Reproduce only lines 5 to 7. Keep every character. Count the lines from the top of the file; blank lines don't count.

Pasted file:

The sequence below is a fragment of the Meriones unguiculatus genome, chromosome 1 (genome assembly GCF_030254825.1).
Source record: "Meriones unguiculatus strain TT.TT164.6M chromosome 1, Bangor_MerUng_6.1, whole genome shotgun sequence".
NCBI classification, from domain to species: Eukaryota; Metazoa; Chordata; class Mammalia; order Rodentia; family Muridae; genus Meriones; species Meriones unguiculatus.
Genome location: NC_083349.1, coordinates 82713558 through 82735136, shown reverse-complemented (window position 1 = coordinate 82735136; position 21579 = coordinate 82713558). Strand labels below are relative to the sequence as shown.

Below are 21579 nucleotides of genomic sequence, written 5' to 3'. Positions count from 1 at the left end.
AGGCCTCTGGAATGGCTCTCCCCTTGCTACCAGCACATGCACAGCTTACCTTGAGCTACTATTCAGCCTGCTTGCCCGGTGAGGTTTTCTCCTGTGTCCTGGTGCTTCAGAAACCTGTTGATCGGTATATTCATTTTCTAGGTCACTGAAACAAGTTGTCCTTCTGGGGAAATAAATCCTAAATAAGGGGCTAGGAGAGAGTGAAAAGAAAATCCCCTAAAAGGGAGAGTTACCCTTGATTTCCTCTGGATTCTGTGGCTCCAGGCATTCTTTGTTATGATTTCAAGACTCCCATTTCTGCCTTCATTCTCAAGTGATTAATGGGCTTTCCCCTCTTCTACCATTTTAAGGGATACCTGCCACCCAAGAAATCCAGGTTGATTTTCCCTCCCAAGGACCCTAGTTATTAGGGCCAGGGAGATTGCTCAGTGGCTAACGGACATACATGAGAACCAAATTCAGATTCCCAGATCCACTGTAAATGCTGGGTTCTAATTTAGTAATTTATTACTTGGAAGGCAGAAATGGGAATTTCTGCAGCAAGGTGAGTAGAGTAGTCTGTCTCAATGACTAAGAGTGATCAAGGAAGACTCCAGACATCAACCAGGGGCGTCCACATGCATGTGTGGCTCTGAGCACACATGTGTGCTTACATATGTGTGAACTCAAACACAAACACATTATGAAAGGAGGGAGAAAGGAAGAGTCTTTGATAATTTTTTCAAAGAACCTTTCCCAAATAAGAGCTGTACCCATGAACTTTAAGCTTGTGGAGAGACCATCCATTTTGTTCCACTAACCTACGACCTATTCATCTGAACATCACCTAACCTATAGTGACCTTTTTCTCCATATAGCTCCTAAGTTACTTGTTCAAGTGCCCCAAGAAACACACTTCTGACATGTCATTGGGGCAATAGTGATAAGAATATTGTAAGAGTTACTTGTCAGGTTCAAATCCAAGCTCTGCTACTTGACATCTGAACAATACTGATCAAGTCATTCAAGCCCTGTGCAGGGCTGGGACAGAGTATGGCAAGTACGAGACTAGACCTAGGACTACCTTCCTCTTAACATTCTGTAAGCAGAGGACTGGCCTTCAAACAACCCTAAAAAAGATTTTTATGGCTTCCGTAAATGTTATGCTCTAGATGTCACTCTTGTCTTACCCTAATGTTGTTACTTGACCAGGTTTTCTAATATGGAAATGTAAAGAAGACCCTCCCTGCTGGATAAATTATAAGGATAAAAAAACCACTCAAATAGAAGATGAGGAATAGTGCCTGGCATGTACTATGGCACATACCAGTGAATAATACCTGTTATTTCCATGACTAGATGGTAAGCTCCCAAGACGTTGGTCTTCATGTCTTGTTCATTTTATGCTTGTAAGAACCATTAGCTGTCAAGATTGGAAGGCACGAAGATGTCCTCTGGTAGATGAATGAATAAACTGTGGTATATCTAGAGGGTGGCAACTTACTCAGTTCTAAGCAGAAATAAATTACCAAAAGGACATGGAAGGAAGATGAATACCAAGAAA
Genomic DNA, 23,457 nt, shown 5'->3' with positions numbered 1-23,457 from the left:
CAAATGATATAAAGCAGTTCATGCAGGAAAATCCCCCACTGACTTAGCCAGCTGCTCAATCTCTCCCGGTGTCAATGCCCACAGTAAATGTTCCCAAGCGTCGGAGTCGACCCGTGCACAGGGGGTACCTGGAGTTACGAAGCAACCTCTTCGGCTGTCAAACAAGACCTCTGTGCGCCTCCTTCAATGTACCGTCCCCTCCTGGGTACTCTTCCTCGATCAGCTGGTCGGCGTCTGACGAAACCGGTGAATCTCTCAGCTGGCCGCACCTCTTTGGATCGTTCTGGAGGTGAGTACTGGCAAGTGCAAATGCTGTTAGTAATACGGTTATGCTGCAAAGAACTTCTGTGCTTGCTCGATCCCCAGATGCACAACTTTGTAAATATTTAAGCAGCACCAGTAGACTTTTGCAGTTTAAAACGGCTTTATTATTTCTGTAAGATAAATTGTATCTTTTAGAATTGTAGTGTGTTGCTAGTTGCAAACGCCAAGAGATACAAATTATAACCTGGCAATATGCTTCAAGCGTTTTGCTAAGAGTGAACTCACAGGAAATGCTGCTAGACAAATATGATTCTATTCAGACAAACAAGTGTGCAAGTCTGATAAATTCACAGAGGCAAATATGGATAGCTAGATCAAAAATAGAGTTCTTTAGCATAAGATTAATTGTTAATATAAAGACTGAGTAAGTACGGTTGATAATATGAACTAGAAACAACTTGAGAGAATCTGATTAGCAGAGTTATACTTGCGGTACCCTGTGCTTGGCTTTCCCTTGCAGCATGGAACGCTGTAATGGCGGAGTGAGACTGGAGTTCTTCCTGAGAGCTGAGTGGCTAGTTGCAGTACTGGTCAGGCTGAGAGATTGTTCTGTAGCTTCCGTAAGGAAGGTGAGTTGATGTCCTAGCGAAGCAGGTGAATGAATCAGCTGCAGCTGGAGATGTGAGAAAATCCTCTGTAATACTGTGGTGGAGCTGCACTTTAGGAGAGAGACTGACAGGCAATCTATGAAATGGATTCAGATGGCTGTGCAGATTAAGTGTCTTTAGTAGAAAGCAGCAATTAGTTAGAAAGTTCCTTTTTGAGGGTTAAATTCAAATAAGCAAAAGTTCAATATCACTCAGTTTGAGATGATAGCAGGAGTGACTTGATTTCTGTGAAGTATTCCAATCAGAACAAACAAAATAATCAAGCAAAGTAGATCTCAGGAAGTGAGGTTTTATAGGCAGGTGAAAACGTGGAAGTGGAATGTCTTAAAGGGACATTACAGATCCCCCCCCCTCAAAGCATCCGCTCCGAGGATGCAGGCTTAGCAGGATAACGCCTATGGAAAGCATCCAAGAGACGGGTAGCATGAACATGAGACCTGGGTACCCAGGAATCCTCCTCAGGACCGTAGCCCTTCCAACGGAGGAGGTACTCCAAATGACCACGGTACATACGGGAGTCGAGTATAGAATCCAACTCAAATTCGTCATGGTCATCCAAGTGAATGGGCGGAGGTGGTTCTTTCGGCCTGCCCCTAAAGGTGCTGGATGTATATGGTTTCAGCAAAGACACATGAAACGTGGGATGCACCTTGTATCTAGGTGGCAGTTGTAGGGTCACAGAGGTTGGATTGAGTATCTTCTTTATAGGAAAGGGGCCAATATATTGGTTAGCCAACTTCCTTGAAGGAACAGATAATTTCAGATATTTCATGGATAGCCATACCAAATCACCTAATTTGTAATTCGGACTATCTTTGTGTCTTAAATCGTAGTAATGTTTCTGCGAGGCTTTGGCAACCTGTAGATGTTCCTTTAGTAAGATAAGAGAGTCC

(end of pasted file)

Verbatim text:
Below are 21579 nucleotides of genomic sequence, written 5' to 3'. Positions count from 1 at the left end.
AGGCCTCTGGAATGGCTCTCCCCTTGCTACCAGCACATGCACAGCTTACCTTGAGCTACTATTCAGCCTGCTTGCCCGGTGAGGTTTTCTCCTGTGTCCTGGTGCTTCAGAAACCTGTTGATCGGTATATTCATTTTCTAGGTCACTGAAACAAGTTGTCCTTCTGGGGAAATAAATCCTAAATAAGGGGCTAGGAGAGAGTGAAAAGAAAATCCCCTAAAAGGGAGAGTTACCCTTGATTTCCTCTGGATTCTGTGGCTCCAGGCATTCTTTGTTATGATTTCAAGACTCCCATTTCTGCCTTCATTCTCAAGTGATTAATGGGCTTTCCCCTCTTCTACCATTTTAAGGGATACCTGCCACCCAAGAAATCCAGGTTGATTTTCCCTCCCAAGGACCCTAGTTATTAGGGCCAGGGAGATTGCTCAGTGGCTAACGGACATACATGAGAACCAAATTCAGATTCCCAGATCCACTGTAAATGCTGGGTTCTAATTTAGTAATTTATTACTTGGAAGGCAGAAATGGGAATTTCTGCAGCAAGGTGAGTAGAGTAGTCTGTCTCAATGACTAAGAGTGATCAAGGAAGACTCCAGACATCAACCAGGGGCGTCCACATGCATGTGTGGCTCTGAGCACACATGTGTGCTTACATATGTGTGAACTCAAACACAAACACATTATGAAAGGAGGGAGAAAGGAAGAGTCTTTGATAATTTTTTCAAAGAACCTTTCCCAAATAAGAGCTGTACCCATGAACTTTAAGCTTGTGGAGAGACCATCCATTTTGTTCCACTAACCTACGACCTATTCATCTGAACATCACCTAACCTATAGTGACCTTTTTCTCCATATAGCTCCTAAGTTACTTGTTCAAGTGCCCCAAGAAACACACTTCTGACATGTCATTGGGGCAATAGTGATAAGAATATTGTAAGAGTTACTTGTCAGGTTCAAATCCAAGCTCTGCTACTTGACATCTGAACAATACTGATCAAGTCATTCAAGCCCTGTGCAGGGCTGGGACAGAGTATGGCAAGTACGAGACTAGACCTAGGACTACCTTCCTCTTAACATTCTGTAAGCAGAGGACTGGCCTTCAAACAACCCTAAAAAAGATTTTTATGGCTTCCGTAAATGTTATGCTCTAGATGTCACTCTTGTCTTACCCTAATGTTGTTACTTGACCAGGTTTTCTAATATGGAAATGTAAAGAAGACCCTCCCTGCTGGATAAATTATAAGGATAAAAAAACCACTCAAATAGAAGATGAGGAATAGTGCCTGGCATGTACTATGGCACATACCAGTGAATAATACCTGTTATTTCCATGACTAGATGGTAAGCTCCCAAGACGTTGGTCTTCATGTCTTGTTCATTTTATGCTTGTAAGAACCATTAGCTGTCAAGATTGGAAGGCACGAAGATGTCCTCTGGTAGATGAATGAATAAACTGTGGTATATCTAGAGGGTGGCAACTTACTCAGTTCTAAGCAGAAATAAATTACCAAAAGGACATGGAAGGAAGATGAATACCAAGAAA
Genomic DNA, 23,457 nt, shown 5'->3' with positions numbered 1-23,457 from the left: